Per Tutte le Madri Purple and Pink
by Tess Jaray RA
We are proud to present a selection of paintings from 2008–2009 by Tess Jaray RA, on show in the Belle Shenkman Room on the ground floor of the Keeper’s House at the Royal Academy of Arts, London, from 1st February – 18th August 2019.
Please note that, if purchased, this work is available for collection only from the Royal Academy of Arts by appointment with the Art Sales team.
|Dimensions||75 x 60cm|
|Fabric & material||Acrylic/Paper|
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Throughout her long and highly esteemed career Tess Jaray’s work has been characterised by the use of precise and pure colour combinations, a near-perfection of surface, and the creation of a particular quality of space and light. Although geometric form is always evident in her imagery, it is perhaps more to do with the geometry of relationships than of mathematics. With wide-ranging influences, including pre-historic and Egyptian art, Jaray says that her paintings ‘may be seen as abstract – whatever that may be – but they are never abstracted’.
This acrylic and paper work on a panel is one of a group of paintings made by Jaray following a trip to Syria before the civil war broke out in 2011. Jaray was profoundly influenced by the landscape and architecture of Damascus, in particular, its mosques, the pillars and arches of the courtyards in the Old City, and the River Barada, much of which is concealed underground. Her memories of Syria – and in turn, the paintings produced after her visit – took on another dimension and greater weight given the destruction and conflict which has since ensued.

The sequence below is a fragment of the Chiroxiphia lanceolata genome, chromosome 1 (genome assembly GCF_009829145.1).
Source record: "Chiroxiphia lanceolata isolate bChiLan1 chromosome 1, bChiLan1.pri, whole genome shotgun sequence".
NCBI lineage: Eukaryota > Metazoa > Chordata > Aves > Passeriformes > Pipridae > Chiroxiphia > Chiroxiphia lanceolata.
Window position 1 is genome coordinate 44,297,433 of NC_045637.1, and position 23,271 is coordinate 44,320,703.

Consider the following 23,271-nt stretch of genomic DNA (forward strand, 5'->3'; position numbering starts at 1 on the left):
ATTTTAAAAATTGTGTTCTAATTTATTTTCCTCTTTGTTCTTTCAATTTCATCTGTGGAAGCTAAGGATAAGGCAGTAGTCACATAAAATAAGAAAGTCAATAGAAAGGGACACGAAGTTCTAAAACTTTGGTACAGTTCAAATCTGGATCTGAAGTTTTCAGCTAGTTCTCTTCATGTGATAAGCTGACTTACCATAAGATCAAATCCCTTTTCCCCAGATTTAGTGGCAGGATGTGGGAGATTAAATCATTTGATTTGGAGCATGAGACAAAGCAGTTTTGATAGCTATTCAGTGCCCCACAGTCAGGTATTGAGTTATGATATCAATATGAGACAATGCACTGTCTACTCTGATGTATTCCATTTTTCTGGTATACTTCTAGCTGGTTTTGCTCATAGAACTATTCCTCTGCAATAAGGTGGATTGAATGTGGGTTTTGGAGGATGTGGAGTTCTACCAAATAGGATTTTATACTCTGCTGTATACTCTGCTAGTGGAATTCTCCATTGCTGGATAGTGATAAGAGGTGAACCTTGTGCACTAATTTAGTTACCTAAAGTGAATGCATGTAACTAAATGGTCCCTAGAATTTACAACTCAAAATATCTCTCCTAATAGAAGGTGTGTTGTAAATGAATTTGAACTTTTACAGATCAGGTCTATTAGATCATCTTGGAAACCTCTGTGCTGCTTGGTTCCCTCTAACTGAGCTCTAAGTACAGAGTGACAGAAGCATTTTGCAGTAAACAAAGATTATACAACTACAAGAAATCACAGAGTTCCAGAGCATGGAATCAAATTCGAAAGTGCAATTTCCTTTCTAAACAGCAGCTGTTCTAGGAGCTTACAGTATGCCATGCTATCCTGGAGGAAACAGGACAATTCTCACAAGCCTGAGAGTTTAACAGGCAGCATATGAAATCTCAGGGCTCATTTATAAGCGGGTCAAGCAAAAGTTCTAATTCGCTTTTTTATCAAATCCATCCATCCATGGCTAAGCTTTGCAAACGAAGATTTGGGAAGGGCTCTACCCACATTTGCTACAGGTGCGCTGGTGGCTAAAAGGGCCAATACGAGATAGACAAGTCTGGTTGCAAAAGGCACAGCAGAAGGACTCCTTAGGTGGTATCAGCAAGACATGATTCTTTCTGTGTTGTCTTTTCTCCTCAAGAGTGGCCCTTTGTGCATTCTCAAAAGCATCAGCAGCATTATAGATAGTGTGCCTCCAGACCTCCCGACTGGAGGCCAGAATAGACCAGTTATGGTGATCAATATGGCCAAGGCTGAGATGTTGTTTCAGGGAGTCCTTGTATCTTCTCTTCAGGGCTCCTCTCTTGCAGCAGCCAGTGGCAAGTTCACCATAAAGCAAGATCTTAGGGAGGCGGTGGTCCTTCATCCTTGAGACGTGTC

The Italian Per Tutte le Madre of the title translates as For all Mothers. In both of the exhibited paintings from this series, the artist has subtly manipulated colour and form to create a sense of fading light.
The starting point for these works was a digital drawing made by the artist. The vibrant background colour is then screen-printed onto paper to achieve a near-perfect surface. This paper is then professionally laser-cut from the drawing which achieves a precise line unachievable through hand-cutting. Finally, the paper is mounted onto a painted panel, so that the background colour shines through. Jaray taught herself to use a computer in this way to create her work and has been using this technique for around 20 years.
Artist Sales: This work is sold by the artist. The sale is facilitated by RA Enterprises (RAE) for which they receive only a commission from the artist.
About Tess Jaray RA
Tess Jaray RA studied at St Martin’s School of Art 1954 - 1957 and the Slade School of Art 1957 - 1960, where she later taught for many years.
She has artworks in public collections such as the Tate and the British Museum, and her paving designs can be seen in Centenary Square, Birmingham, and the forecourt of Victoria Station. In... Go to artist page